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    Close to 200,000 people use the MBTA commuter rail every week. To streamline the process of buying tickets, the MBTA provides an app where you ca… Read More
    Close to 200,000 people use the MBTA commuter rail every week. To streamline the process of buying tickets, the MBTA provides an app where you can check train schedules and buy tickets. However, the current app has many problems, which I have tried to address. Read Less
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MBTA Commuter Rail App Redesign
Close to 200,000 people use the MBTA commuter rail every week. To streamline the process of buying tickets, the MBTA provides an app where you can check train schedules and buy tickets. However, the app has many problems, which I have tried to address in this redesign.
 
Evaluation of Current App
The landing screen of the app serves as a portal to the different screen that make up functionality of the app. However, there is no immediately available information for the user to see - they have to click multiple times to get any information.
 
Looking for schedules requires a lot of unnecessary steps. Instead of taking you to schedules to select, you have to pick between schedules and alerts. Alerts should be inline with the schedules, as it's important information that may be skipped over otherwise. As well as that, when searching up a specific schedule, it doesn't automatically update with new information when you choose a different selection, requiring a separate button for you to press.
 
When buying tickets, there are separate screens for selecting stations. This could easily be done on the same page, allowing users to refer to previous steps and to help users verify they've entered in the right information.
 
Entering in credit card information lacks some inline verification that helps make sure all information is correct. For example, numbers aren't grouped when entering in the credit card number, making it hard to check that all the digits are correct.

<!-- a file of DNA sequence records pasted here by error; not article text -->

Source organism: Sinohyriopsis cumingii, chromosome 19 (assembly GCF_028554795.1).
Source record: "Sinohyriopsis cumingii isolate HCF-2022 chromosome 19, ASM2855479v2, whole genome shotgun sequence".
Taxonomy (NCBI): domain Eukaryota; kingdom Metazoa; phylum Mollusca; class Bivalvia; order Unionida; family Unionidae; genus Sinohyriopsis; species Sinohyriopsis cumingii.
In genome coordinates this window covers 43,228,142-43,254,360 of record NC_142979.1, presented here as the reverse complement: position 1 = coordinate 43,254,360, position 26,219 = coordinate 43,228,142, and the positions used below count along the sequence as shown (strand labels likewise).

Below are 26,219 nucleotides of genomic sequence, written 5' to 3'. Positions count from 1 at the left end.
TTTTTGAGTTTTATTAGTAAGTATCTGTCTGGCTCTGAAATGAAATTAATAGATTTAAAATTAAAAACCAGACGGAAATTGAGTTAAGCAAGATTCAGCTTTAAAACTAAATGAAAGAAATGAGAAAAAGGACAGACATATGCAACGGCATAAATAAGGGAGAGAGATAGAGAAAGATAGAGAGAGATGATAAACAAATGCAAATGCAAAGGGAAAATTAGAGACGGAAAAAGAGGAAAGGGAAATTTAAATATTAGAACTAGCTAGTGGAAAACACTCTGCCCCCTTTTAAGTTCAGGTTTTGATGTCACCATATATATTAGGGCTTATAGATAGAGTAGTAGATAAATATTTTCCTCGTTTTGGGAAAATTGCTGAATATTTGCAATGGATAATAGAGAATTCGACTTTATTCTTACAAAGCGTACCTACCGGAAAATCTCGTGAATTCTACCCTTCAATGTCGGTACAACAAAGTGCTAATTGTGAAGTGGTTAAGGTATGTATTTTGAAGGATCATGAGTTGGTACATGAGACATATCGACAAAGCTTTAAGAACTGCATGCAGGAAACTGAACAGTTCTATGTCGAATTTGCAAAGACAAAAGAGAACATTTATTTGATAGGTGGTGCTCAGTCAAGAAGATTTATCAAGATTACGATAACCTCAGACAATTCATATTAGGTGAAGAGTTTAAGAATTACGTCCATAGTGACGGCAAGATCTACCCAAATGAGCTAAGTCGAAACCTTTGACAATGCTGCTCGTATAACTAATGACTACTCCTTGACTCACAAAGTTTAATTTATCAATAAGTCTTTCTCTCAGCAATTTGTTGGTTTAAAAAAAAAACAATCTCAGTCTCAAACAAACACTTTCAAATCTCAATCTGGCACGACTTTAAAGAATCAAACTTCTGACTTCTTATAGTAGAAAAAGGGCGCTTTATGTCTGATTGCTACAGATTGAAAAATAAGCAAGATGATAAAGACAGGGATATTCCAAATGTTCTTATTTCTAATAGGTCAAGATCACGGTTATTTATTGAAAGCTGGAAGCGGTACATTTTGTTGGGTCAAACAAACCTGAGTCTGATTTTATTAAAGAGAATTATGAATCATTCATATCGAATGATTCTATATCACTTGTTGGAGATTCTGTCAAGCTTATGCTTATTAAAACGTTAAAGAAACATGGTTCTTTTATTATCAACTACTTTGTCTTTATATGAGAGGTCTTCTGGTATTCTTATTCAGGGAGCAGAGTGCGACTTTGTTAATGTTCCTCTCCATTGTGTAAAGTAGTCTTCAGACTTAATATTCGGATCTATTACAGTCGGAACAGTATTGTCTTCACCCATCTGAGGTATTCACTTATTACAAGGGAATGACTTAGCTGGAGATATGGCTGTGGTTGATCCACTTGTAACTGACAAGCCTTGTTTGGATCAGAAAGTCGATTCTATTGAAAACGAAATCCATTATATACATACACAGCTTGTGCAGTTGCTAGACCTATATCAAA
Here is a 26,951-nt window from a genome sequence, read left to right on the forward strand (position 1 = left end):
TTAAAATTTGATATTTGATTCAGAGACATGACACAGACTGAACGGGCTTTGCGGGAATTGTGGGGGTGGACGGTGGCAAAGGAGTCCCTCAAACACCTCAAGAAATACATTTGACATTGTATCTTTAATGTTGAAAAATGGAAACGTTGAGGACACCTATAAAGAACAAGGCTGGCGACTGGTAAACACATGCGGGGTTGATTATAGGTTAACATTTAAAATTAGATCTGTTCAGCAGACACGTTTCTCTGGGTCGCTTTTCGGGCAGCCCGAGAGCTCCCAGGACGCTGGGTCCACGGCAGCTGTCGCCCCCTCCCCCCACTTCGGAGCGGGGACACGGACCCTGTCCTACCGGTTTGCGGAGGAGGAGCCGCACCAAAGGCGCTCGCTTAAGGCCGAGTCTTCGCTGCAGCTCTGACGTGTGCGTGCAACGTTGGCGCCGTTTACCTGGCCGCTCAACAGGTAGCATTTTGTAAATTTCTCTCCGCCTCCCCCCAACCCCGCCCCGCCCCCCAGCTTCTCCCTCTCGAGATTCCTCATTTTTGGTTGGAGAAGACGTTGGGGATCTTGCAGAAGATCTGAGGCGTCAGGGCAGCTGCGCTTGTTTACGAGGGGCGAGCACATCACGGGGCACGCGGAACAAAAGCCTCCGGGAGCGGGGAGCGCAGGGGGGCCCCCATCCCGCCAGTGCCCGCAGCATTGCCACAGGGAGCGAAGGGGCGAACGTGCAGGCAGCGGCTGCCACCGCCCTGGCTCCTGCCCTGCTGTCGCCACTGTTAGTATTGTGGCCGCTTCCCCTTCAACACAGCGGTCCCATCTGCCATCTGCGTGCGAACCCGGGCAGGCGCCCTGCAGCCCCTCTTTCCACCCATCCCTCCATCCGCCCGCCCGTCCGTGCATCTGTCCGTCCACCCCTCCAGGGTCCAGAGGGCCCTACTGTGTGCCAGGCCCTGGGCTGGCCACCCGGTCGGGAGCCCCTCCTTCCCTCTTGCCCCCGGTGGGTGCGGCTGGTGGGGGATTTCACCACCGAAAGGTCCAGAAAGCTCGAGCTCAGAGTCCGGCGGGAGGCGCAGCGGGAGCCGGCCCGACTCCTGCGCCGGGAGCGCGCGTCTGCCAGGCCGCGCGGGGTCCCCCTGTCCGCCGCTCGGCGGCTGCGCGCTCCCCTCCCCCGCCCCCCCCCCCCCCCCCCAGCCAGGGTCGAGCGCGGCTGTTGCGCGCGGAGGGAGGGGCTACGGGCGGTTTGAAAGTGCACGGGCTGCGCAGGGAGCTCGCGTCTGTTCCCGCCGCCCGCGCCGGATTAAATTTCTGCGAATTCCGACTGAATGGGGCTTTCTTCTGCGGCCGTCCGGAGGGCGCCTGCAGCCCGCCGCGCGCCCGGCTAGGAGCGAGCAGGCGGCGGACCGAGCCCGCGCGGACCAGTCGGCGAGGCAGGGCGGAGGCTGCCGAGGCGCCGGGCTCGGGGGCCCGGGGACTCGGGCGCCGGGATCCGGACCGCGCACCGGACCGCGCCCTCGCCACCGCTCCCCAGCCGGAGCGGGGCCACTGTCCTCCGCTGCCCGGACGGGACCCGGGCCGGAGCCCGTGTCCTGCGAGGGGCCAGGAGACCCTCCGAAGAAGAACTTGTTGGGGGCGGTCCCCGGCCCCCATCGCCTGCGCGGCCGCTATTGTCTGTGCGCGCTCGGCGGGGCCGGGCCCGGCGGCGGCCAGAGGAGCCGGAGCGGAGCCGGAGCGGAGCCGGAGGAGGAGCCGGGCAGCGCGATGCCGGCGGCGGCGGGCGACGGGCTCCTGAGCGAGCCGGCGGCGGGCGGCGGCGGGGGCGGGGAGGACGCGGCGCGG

Landing Page Changes
To make important information more accessible to users, tickets already bought are placed on the front page to easily access and activate them. The "Buy Tickets" and "Schedule" pages are the main use of the app, so they have been emphasized.
 
Since there aren't many important settings to change in this app, the link to the "Settings" page has been placed under the hamburger menu on the side. This hamburger menu will stay on all pages, except when buying tickets. This allows quick navigation between pages if the user needs it.
 
Lastly, on the "Schedule" page, the schedule automatically updates when you change selections. All times are flush right, which makes it easier to compare times between stations.
Buying Tickets
Buying tickets is now streamlined, with station selection now on the same page. The "Select station to" field updates depending on the answer given in the "Select station from" field.
 
Alerts automatically show, depending on the train line you have selected. This removes an extraneous page, and puts the information where the user can react to it.
 
All prices have been right aligned in a column, to make it easier to compare numbers. Credit card fields are easier to distinguish, and there is in-line validation as credit card information is entered in.
Input Changes
When selecting a station, it uses iOS' built in input for selecting from a list. This makes the app feel more natural to use, and it feels more integrated into the OS.
 
 
 
 
 
 
 
 
 
Thanks for reading!